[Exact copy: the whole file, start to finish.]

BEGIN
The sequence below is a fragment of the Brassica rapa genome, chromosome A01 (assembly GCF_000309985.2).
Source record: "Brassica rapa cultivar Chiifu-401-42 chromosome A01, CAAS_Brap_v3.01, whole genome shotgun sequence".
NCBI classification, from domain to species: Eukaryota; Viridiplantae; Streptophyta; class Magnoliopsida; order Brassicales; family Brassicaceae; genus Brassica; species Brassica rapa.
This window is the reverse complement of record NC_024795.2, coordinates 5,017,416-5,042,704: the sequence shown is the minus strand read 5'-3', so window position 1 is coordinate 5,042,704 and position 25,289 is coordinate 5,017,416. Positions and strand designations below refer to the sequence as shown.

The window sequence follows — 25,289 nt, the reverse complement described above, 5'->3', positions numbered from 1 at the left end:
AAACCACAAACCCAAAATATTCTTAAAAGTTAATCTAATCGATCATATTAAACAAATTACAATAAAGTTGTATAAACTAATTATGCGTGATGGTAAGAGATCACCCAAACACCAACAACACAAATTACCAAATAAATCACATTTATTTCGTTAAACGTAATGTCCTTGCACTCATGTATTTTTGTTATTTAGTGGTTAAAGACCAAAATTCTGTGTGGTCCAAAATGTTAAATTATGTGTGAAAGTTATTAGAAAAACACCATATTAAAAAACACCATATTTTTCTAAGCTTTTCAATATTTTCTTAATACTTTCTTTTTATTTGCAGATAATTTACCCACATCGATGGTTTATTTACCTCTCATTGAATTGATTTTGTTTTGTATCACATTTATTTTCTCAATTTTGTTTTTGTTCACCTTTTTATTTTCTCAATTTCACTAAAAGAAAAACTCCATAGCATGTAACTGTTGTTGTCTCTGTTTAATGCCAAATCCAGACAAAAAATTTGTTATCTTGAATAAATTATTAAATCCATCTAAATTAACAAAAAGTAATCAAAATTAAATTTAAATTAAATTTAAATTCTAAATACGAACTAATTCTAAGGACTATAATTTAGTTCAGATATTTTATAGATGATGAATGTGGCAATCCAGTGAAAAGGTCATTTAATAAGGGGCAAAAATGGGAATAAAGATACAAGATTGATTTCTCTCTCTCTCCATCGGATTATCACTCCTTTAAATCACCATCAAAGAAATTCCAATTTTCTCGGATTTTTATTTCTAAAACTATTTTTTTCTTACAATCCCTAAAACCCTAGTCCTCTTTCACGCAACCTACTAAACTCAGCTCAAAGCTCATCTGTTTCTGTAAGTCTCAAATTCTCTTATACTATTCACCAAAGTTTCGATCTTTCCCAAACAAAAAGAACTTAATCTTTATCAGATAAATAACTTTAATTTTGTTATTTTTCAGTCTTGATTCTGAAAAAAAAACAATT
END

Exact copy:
The sequence below is a fragment of the Brassica rapa genome, chromosome A01 (assembly GCF_000309985.2).
Source record: "Brassica rapa cultivar Chiifu-401-42 chromosome A01, CAAS_Brap_v3.01, whole genome shotgun sequence".
NCBI classification, from domain to species: Eukaryota; Viridiplantae; Streptophyta; class Magnoliopsida; order Brassicales; family Brassicaceae; genus Brassica; species Brassica rapa.
This window is the reverse complement of record NC_024795.2, coordinates 5,017,416-5,042,704: the sequence shown is the minus strand read 5'-3', so window position 1 is coordinate 5,042,704 and position 25,289 is coordinate 5,017,416. Positions and strand designations below refer to the sequence as shown.

The window sequence follows — 25,289 nt, the reverse complement described above, 5'->3', positions numbered from 1 at the left end:
AAACCACAAACCCAAAATATTCTTAAAAGTTAATCTAATCGATCATATTAAACAAATTACAATAAAGTTGTATAAACTAATTATGCGTGATGGTAAGAGATCACCCAAACACCAACAACACAAATTACCAAATAAATCACATTTATTTCGTTAAACGTAATGTCCTTGCACTCATGTATTTTTGTTATTTAGTGGTTAAAGACCAAAATTCTGTGTGGTCCAAAATGTTAAATTATGTGTGAAAGTTATTAGAAAAACACCATATTAAAAAACACCATATTTTTCTAAGCTTTTCAATATTTTCTTAATACTTTCTTTTTATTTGCAGATAATTTACCCACATCGATGGTTTATTTACCTCTCATTGAATTGATTTTGTTTTGTATCACATTTATTTTCTCAATTTTGTTTTTGTTCACCTTTTTATTTTCTCAATTTCACTAAAAGAAAAACTCCATAGCATGTAACTGTTGTTGTCTCTGTTTAATGCCAAATCCAGACAAAAAATTTGTTATCTTGAATAAATTATTAAATCCATCTAAATTAACAAAAAGTAATCAAAATTAAATTTAAATTAAATTTAAATTCTAAATACGAACTAATTCTAAGGACTATAATTTAGTTCAGATATTTTATAGATGATGAATGTGGCAATCCAGTGAAAAGGTCATTTAATAAGGGGCAAAAATGGGAATAAAGATACAAGATTGATTTCTCTCTCTCTCCATCGGATTATCACTCCTTTAAATCACCATCAAAGAAATTCCAATTTTCTCGGATTTTTATTTCTAAAACTATTTTTTTCTTACAATCCCTAAAACCCTAGTCCTCTTTCACGCAACCTACTAAACTCAGCTCAAAGCTCATCTGTTTCTGTAAGTCTCAAATTCTCTTATACTATTCACCAAAGTTTCGATCTTTCCCAAACAAAAAGAACTTAATCTTTATCAGATAAATAACTTTAATTTTGTTATTTTTCAGTCTTGATTCTGAAAAAAAAACAATT